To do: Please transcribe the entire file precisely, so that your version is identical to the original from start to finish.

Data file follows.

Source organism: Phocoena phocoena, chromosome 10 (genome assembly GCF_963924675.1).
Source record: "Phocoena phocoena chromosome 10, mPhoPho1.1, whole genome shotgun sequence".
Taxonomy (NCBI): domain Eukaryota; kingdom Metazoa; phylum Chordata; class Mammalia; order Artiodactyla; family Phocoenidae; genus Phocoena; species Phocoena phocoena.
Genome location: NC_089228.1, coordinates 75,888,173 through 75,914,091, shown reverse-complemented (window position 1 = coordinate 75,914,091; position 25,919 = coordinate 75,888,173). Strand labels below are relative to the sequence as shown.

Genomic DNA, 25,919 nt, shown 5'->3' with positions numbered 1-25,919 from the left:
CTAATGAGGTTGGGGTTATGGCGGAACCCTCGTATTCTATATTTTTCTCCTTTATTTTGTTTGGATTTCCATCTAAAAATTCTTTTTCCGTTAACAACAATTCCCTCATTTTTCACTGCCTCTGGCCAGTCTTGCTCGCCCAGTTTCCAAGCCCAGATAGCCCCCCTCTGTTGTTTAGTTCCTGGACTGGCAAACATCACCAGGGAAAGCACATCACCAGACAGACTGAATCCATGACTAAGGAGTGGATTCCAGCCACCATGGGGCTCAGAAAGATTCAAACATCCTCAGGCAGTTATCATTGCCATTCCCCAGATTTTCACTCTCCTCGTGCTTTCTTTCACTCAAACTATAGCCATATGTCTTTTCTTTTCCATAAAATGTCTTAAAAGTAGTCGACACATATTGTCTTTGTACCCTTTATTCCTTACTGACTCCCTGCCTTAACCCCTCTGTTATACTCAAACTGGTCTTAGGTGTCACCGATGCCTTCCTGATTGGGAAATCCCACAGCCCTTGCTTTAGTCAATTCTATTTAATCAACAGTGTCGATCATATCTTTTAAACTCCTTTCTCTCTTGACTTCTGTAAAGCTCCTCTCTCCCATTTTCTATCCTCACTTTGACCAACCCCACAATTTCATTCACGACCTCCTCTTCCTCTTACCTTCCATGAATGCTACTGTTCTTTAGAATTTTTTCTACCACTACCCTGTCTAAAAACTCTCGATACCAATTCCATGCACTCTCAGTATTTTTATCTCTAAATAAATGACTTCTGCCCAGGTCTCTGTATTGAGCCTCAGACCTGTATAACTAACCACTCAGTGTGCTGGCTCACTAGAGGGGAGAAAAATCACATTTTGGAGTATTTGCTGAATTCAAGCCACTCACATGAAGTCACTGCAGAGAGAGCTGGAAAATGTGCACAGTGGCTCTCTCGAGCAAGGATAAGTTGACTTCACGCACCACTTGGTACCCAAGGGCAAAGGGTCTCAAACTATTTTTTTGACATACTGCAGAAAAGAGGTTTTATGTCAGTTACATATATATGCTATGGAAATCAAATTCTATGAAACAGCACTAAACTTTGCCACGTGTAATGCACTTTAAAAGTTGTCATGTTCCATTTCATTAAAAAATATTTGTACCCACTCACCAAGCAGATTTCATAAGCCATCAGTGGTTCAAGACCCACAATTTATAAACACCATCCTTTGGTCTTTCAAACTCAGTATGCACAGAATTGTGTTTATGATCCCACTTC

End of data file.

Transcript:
Source organism: Phocoena phocoena, chromosome 10 (genome assembly GCF_963924675.1).
Source record: "Phocoena phocoena chromosome 10, mPhoPho1.1, whole genome shotgun sequence".
Taxonomy (NCBI): domain Eukaryota; kingdom Metazoa; phylum Chordata; class Mammalia; order Artiodactyla; family Phocoenidae; genus Phocoena; species Phocoena phocoena.
Genome location: NC_089228.1, coordinates 75,888,173 through 75,914,091, shown reverse-complemented (window position 1 = coordinate 75,914,091; position 25,919 = coordinate 75,888,173). Strand labels below are relative to the sequence as shown.

Genomic DNA, 25,919 nt, shown 5'->3' with positions numbered 1-25,919 from the left:
CTAATGAGGTTGGGGTTATGGCGGAACCCTCGTATTCTATATTTTTCTCCTTTATTTTGTTTGGATTTCCATCTAAAAATTCTTTTTCCGTTAACAACAATTCCCTCATTTTTCACTGCCTCTGGCCAGTCTTGCTCGCCCAGTTTCCAAGCCCAGATAGCCCCCCTCTGTTGTTTAGTTCCTGGACTGGCAAACATCACCAGGGAAAGCACATCACCAGACAGACTGAATCCATGACTAAGGAGTGGATTCCAGCCACCATGGGGCTCAGAAAGATTCAAACATCCTCAGGCAGTTATCATTGCCATTCCCCAGATTTTCACTCTCCTCGTGCTTTCTTTCACTCAAACTATAGCCATATGTCTTTTCTTTTCCATAAAATGTCTTAAAAGTAGTCGACACATATTGTCTTTGTACCCTTTATTCCTTACTGACTCCCTGCCTTAACCCCTCTGTTATACTCAAACTGGTCTTAGGTGTCACCGATGCCTTCCTGATTGGGAAATCCCACAGCCCTTGCTTTAGTCAATTCTATTTAATCAACAGTGTCGATCATATCTTTTAAACTCCTTTCTCTCTTGACTTCTGTAAAGCTCCTCTCTCCCATTTTCTATCCTCACTTTGACCAACCCCACAATTTCATTCACGACCTCCTCTTCCTCTTACCTTCCATGAATGCTACTGTTCTTTAGAATTTTTTCTACCACTACCCTGTCTAAAAACTCTCGATACCAATTCCATGCACTCTCAGTATTTTTATCTCTAAATAAATGACTTCTGCCCAGGTCTCTGTATTGAGCCTCAGACCTGTATAACTAACCACTCAGTGTGCTGGCTCACTAGAGGGGAGAAAAATCACATTTTGGAGTATTTGCTGAATTCAAGCCACTCACATGAAGTCACTGCAGAGAGAGCTGGAAAATGTGCACAGTGGCTCTCTCGAGCAAGGATAAGTTGACTTCACGCACCACTTGGTACCCAAGGGCAAAGGGTCTCAAACTATTTTTTTGACATACTGCAGAAAAGAGGTTTTATGTCAGTTACATATATATGCTATGGAAATCAAATTCTATGAAACAGCACTAAACTTTGCCACGTGTAATGCACTTTAAAAGTTGTCATGTTCCATTTCATTAAAAAATATTTGTACCCACTCACCAAGCAGATTTCATAAGCCATCAGTGGTTCAAGACCCACAATTTATAAACACCATCCTTTGGTCTTTCAAACTCAGTATGCACAGAATTGTGTTTATGATCCCACTTC